Travelling With Children
Travelling with children creates countless challenges and plenty of research.
So let us first try and point you in the right direction of what you need to know and where you can get the information from.
Here is our checklist for travel with youngsters and what we think you will need to consider having:
- Inflight bag for child usually a wheeled type bag or a backpack work well. (Trunki have some amazing items that are reasonably priced and appealing for the younger generation! Bees, fire trucks, dinosaurs, you name it Trunki have a bag or a case with it on!)
- Then let’s think of toys/colouring packs for the flight/journey. Pick things that they haven’t seen or played with before, so the interest is there from the minute the toy/game/puzzle is brought out. A good idea is to pack things that are NEW for each stage of the journey capturing their attention, ie one for the airport then another for the flight.
- Nibbles. Always pack a few nibbles. Children are always hungry and airport food can get expensive. Just a couple of cereal bars/fruit/crisps will do the trick.
- Wet wipes. Say no more!
- Drinks bottle, this can then be refilled on your journey saving you money. Most airports have refillable water stations now. Anything that saves money is a no brainer where children are concerned!
- Spare clothing, clean t shirt and pants!
- Favourite toy. (or the favourite toys decoy/alias) just in case it goes missing. We have seen children heartbroken/inconsolable before from the lost favourite teddy! Then if you are unlucky enough, for it to be lost, you can always say teddy has got his own passport and will be at home waiting. Works every time!
- Painkillers Calpol/Olbas for children/for your child if they have a cold.
If they do have a cold, their ears can become painful upon descent in an aircraft cabin, so having some mild pain relief before the top of descent can help.
Olbas for children is to help with sinuses and it is worth taking some with you, especially if your child is prone to colds. Just by inhaling this can reduce the sinus pain.
Baby bassinets, a cot for a baby on a flight, weight and age restrictions may apply. These are available with some airlines so its best to check with the airline, if you are doing a long overnight flight, check whether the baby bassinet is on the aircraft, although be aware that the aircraft type could change on the day.
With reference to car seats, check with the airline first, as its their decision. Just because your car seat says it is regulated for use on an aircraft, doesn’t grant you permission to take it on the flight, you must get the permission first from the airline.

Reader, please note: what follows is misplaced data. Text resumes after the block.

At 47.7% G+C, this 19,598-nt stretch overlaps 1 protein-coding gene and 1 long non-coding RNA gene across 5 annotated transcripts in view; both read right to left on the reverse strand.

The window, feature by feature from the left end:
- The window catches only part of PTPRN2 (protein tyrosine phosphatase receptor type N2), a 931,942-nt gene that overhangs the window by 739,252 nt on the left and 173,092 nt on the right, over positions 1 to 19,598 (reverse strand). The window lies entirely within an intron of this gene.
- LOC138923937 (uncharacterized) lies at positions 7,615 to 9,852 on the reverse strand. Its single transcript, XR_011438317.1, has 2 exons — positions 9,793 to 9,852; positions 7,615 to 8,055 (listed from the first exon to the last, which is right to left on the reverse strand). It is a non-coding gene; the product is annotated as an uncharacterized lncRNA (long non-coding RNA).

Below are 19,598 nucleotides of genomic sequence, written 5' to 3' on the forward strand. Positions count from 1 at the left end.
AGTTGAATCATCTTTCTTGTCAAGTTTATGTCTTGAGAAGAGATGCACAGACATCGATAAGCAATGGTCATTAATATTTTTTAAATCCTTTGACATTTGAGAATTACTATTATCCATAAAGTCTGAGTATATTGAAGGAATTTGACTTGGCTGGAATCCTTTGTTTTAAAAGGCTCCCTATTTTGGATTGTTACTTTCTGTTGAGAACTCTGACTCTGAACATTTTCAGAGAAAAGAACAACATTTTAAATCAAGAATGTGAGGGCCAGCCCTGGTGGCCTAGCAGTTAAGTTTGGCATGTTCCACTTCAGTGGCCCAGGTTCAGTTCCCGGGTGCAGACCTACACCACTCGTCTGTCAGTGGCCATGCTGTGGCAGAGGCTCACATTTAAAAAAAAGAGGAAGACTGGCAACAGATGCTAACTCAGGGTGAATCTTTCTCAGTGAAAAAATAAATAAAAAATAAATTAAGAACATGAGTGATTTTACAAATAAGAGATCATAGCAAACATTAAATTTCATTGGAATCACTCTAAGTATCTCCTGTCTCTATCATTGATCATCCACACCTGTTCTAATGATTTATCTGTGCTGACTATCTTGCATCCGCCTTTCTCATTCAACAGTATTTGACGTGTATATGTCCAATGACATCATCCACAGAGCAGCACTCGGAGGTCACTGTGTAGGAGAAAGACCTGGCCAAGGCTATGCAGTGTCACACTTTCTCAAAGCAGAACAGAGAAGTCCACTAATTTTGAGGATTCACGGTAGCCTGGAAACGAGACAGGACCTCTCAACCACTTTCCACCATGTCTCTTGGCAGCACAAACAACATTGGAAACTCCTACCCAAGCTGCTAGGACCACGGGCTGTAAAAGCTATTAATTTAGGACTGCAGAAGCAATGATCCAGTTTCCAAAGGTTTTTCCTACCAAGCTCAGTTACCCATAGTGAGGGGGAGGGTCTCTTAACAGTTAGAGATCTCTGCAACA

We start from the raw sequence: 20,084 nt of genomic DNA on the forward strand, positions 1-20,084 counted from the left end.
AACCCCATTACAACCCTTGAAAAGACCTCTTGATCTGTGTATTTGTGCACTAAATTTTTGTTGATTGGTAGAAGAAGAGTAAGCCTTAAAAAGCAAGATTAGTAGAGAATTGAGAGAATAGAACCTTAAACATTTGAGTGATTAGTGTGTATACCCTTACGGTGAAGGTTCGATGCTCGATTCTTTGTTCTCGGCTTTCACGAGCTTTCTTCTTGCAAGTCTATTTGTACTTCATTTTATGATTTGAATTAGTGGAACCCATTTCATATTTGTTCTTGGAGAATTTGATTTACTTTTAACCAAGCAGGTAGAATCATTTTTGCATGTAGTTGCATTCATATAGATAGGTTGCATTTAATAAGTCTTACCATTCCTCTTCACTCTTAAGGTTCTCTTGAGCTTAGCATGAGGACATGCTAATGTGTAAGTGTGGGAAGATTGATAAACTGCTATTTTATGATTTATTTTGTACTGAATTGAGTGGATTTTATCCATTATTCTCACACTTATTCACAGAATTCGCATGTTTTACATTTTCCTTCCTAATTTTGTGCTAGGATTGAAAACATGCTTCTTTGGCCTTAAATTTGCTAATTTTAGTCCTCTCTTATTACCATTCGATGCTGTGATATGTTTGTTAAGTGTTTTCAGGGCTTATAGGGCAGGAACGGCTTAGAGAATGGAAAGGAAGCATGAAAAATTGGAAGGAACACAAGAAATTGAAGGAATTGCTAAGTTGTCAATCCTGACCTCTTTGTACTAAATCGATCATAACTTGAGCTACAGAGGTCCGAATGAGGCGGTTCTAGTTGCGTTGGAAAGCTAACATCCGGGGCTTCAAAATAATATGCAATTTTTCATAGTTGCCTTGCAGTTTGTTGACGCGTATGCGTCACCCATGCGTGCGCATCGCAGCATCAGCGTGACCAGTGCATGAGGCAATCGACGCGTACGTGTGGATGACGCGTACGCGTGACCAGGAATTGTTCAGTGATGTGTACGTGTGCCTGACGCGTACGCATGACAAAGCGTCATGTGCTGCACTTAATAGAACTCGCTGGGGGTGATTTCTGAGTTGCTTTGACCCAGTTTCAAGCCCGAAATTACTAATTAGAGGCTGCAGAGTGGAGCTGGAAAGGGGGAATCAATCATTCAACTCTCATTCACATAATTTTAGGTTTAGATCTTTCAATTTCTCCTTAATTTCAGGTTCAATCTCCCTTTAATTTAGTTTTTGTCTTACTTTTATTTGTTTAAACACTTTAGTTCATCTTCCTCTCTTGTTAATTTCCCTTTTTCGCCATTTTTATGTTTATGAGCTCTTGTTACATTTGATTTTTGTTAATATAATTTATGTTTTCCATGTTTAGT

If you are taking a car seat, it must be located in a window seat, so they aren’t blocking the exit pathway of another adult, bear this in mind if you are pre booking seats. Also, they can’t be placed on an exit row, or on the row infront or behind of one.
We are enclosing the EASA guide to Flying with children, they regulate the rules and regulations for airlines travelling within the EU. Airlines don’t make up the rules! They must abide by the regulations that have been set by EASA.
On this guide they discuss the rules around MERU travel chair and the Amsafe CARES device.
An infant is defined as 24 months and under
A child is defined as above the age of 2 and 12 and under.
Finally when booking seats together, the Civil Aviation Authority state:
"Young children and infants who are accompanied by adults should ideally be seated in the same seat row as the adult. Where this is not possible, children should be separated by no more than one seat row from accompanying adults. This is because the speed of an emergency evacuation may be affected by adults trying to reach their children."
Always check in early or online to ensure that you get the seats you request.
If you haven’t got seats together, bring it up with the handling agents first, then the airline staff as you board the aircraft.
In the world we live in security is so important. Security plays a huge part in our travel environment whether we are travelling by road,sea or air. Security restrictions are everywhere in the airport and passing through the security scanners is a challenge in itself.
Try and be prepared and remove belts and have laptops and electronic items ready to be placed in the trays. Liquids need to be presented separately and this is where the liquid ruling plays such a huge part. Liquids must be in containers no larger than 100m ml and they must be presented in a sealed clear plastic bag. Total amount of liquids in the bag must not exceed 1000ml.